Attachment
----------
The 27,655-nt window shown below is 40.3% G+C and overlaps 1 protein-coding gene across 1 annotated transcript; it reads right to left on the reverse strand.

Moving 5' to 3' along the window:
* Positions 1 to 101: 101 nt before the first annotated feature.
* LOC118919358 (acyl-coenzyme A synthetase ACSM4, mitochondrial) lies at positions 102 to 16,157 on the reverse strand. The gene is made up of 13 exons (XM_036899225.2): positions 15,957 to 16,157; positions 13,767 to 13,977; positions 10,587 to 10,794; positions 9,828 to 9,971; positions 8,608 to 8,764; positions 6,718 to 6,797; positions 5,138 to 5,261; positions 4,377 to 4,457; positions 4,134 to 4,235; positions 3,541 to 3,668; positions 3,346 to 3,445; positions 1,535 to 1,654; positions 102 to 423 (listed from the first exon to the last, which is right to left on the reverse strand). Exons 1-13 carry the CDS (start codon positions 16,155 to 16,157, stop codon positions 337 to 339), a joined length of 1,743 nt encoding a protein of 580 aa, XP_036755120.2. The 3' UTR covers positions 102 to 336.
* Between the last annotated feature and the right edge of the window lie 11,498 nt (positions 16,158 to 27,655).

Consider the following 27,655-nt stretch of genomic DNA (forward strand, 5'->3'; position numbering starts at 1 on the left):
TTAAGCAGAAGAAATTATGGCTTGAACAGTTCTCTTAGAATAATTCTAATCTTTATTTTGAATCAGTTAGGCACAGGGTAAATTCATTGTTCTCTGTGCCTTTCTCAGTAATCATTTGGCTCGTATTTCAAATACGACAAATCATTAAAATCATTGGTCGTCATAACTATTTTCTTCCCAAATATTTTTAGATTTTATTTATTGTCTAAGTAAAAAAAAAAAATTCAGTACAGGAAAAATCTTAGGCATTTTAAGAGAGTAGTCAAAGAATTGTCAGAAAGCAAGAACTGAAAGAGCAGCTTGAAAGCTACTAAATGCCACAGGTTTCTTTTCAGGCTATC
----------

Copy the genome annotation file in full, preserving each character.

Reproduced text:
The 27,655-nt window shown below is 40.3% G+C and overlaps 1 protein-coding gene across 1 annotated transcript; it reads right to left on the reverse strand.

Moving 5' to 3' along the window:
* Positions 1 to 101: 101 nt before the first annotated feature.
* LOC118919358 (acyl-coenzyme A synthetase ACSM4, mitochondrial) lies at positions 102 to 16,157 on the reverse strand. The gene is made up of 13 exons (XM_036899225.2): positions 15,957 to 16,157; positions 13,767 to 13,977; positions 10,587 to 10,794; positions 9,828 to 9,971; positions 8,608 to 8,764; positions 6,718 to 6,797; positions 5,138 to 5,261; positions 4,377 to 4,457; positions 4,134 to 4,235; positions 3,541 to 3,668; positions 3,346 to 3,445; positions 1,535 to 1,654; positions 102 to 423 (listed from the first exon to the last, which is right to left on the reverse strand). Exons 1-13 carry the CDS (start codon positions 16,155 to 16,157, stop codon positions 337 to 339), a joined length of 1,743 nt encoding a protein of 580 aa, XP_036755120.2. The 3' UTR covers positions 102 to 336.
* Between the last annotated feature and the right edge of the window lie 11,498 nt (positions 16,158 to 27,655).

Consider the following 27,655-nt stretch of genomic DNA (forward strand, 5'->3'; position numbering starts at 1 on the left):
TTAAGCAGAAGAAATTATGGCTTGAACAGTTCTCTTAGAATAATTCTAATCTTTATTTTGAATCAGTTAGGCACAGGGTAAATTCATTGTTCTCTGTGCCTTTCTCAGTAATCATTTGGCTCGTATTTCAAATACGACAAATCATTAAAATCATTGGTCGTCATAACTATTTTCTTCCCAAATATTTTTAGATTTTATTTATTGTCTAAGTAAAAAAAAAAAATTCAGTACAGGAAAAATCTTAGGCATTTTAAGAGAGTAGTCAAAGAATTGTCAGAAAGCAAGAACTGAAAGAGCAGCTTGAAAGCTACTAAATGCCACAGGTTTCTTTTCAGGCTATC